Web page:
Heidi Ramirez Title: “Learning Styles”
Class: This lesson will be used in EAP340-Low Intermediate Composition. In EAP 340, students develop the ability to use writing-related technology and plan, write, revise, and edit sentences and paragraphs at the low-intermediate level. Credit does not apply toward any associate degree.
Class Format: Face-to-Face; 1½ hours
Student Learning Objectives: By the end of this lesson, students will be able to:
- Identify their learning style preference.
- Apply learning strategies that will increase college success.
- Select an appropriate pre-writing technique.
- Write the first draft of a paragraph.
Lesson Introduction: In this lesson, students will be introduced to four learning styles: visual, auditory, read/write and kinesthetic. As students walk into the classroom, The Piano Guys video will be playing in the background. Students will be asked to watch the video and pretend as if they were at the beach. At the end of the video, students will be given a post-it note. Ask students to write the first word or phrase that comes to their mind in relation to the video clip they have just seen. For example, possible student responses could be “waves crashing”, “sand in between my toes”, or “family vacation”.
Video: The Piano Guys
Five pieces of chart paper will be posted throughout different areas of the room. The chart paper will have the following headings: Visual, Auditory, Read/Write, Kinesthetic, and Other. Students will be asked to refer back to their post-it note words and phrases. They will then place each post-it note onto one of the corresponding chart papers. For example, the “waves crashing” post-it note could go on the chart paper with the “Auditory” heading. The “sand in between my toes” post-it could go on chart paper with the “Kinesthetic” heading. Words or phrases that can’t be placed into a specific category, such as “family vacation” could be placed on the “Other” chart.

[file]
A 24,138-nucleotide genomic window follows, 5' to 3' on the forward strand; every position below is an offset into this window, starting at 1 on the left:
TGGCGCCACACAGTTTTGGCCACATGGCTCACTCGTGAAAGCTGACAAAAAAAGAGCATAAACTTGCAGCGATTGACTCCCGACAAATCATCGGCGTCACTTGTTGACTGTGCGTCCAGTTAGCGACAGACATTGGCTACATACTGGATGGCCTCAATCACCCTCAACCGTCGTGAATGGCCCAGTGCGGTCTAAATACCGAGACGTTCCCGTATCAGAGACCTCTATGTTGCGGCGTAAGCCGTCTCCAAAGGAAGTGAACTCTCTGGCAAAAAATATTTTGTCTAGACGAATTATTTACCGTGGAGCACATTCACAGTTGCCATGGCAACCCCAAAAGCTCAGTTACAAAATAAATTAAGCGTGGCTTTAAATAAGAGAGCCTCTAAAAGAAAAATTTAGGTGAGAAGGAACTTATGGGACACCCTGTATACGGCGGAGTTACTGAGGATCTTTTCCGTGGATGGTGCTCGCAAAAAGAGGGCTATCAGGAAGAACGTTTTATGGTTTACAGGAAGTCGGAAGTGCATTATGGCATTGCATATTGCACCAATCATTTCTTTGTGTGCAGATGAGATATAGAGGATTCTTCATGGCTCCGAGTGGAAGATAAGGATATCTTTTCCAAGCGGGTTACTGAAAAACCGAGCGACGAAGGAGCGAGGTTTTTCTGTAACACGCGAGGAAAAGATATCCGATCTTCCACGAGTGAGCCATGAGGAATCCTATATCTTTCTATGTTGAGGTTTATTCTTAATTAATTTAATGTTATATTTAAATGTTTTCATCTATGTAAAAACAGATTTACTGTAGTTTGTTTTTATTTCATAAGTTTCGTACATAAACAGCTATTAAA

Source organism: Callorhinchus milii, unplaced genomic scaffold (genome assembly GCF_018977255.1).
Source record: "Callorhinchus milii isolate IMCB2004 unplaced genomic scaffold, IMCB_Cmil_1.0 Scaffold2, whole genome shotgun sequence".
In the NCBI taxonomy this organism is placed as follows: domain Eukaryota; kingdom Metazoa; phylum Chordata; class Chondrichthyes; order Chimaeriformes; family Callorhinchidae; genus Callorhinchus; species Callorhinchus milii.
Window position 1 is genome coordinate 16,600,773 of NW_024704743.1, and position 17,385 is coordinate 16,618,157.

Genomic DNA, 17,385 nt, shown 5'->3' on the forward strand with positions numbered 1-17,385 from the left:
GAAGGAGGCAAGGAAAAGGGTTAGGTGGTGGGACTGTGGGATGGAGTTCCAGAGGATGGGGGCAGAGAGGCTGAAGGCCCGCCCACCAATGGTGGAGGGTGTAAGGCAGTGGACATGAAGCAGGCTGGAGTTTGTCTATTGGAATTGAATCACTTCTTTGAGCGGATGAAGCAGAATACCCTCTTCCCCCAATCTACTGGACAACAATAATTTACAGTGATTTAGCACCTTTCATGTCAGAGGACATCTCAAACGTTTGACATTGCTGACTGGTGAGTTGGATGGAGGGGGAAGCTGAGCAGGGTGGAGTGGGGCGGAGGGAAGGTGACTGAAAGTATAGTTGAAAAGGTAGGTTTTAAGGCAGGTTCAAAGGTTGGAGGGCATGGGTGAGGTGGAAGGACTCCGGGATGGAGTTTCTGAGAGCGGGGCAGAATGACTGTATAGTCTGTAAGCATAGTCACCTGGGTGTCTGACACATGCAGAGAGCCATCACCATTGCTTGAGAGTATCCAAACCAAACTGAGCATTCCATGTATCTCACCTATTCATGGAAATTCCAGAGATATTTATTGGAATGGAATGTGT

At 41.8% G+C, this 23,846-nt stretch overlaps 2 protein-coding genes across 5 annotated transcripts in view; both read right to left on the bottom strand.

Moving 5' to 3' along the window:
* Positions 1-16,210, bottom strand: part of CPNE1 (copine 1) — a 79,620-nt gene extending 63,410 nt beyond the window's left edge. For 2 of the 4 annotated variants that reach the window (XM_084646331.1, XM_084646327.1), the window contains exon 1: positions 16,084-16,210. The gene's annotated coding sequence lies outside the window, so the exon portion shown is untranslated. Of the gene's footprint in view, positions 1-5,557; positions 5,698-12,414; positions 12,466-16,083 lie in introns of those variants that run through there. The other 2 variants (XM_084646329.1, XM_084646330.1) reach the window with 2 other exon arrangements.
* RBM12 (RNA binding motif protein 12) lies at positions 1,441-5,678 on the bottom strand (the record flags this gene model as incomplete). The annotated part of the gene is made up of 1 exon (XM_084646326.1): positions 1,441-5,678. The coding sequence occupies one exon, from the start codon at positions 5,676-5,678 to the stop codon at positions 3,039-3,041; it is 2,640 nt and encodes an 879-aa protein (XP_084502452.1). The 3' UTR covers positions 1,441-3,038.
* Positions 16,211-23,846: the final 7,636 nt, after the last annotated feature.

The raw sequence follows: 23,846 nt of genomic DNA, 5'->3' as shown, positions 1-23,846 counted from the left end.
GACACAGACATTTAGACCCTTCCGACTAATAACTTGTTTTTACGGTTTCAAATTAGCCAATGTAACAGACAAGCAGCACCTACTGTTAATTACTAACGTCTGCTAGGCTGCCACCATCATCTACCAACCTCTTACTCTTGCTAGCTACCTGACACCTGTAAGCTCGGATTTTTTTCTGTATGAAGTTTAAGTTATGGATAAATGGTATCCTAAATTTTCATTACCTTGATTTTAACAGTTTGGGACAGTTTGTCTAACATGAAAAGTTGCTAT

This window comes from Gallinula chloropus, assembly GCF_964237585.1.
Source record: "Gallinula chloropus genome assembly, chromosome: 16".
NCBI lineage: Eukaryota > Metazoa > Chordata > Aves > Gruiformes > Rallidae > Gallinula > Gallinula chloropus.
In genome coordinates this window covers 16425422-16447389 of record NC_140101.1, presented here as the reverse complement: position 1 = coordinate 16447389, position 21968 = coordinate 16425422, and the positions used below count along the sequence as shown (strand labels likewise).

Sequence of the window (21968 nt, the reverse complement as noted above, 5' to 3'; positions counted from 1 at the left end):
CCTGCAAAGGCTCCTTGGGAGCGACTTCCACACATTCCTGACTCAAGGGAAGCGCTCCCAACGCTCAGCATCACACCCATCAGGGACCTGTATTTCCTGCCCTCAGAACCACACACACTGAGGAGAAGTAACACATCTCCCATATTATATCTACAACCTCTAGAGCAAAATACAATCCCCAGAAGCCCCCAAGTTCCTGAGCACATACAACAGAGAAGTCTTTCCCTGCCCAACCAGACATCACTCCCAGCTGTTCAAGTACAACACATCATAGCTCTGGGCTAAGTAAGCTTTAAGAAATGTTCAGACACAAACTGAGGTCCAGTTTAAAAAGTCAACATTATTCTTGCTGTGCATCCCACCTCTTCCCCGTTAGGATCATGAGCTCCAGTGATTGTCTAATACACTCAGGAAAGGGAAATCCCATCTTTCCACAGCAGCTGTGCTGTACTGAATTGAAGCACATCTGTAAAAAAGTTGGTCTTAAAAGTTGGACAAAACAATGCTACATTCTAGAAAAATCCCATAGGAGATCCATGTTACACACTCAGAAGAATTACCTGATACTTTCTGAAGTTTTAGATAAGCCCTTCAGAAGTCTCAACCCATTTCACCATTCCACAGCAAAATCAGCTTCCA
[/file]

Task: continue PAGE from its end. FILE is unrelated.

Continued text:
Next, explain the following scenario to students: You are at the beach. You are reading your favorite book (read/write or visual), listening to music (auditory), or playing beach volleyball (kinesthetic). It is getting really hot, so you decide to go for a swim. You feel a little bit hesitant to enter the water, since this is the first time that you have ever swam in the ocean. First, you get your toes wet. Then, you keep walking until you are knee-deep in the water. Finally, you are shoulder-deep in the water. You enjoy the waves as they brush against your body. You close your eyes. You truly want to enjoy this moment. You take a deep breath. You smell the salt-water. You also smell something fishy. Of course, it’s going to smell fishy, since you are in the ocean. You notice that the fishy smell is becoming stronger and stronger. You open your eyes. You look into the crystal clear water. You can see your shiny and brightly colored swimsuit reflecting in the water. Above the water’s surface, you see what appears to be the fin of a SHARK. You know it’s not a shark, because you specifically chose to visit a beach that is not known for shark encounters. The object is swimming closer and closer to you. Now you can tell that it is a shark. You are overwhelmed with a sense of panic. What is your first reaction upon seeing the shark as it begins to swim toward you?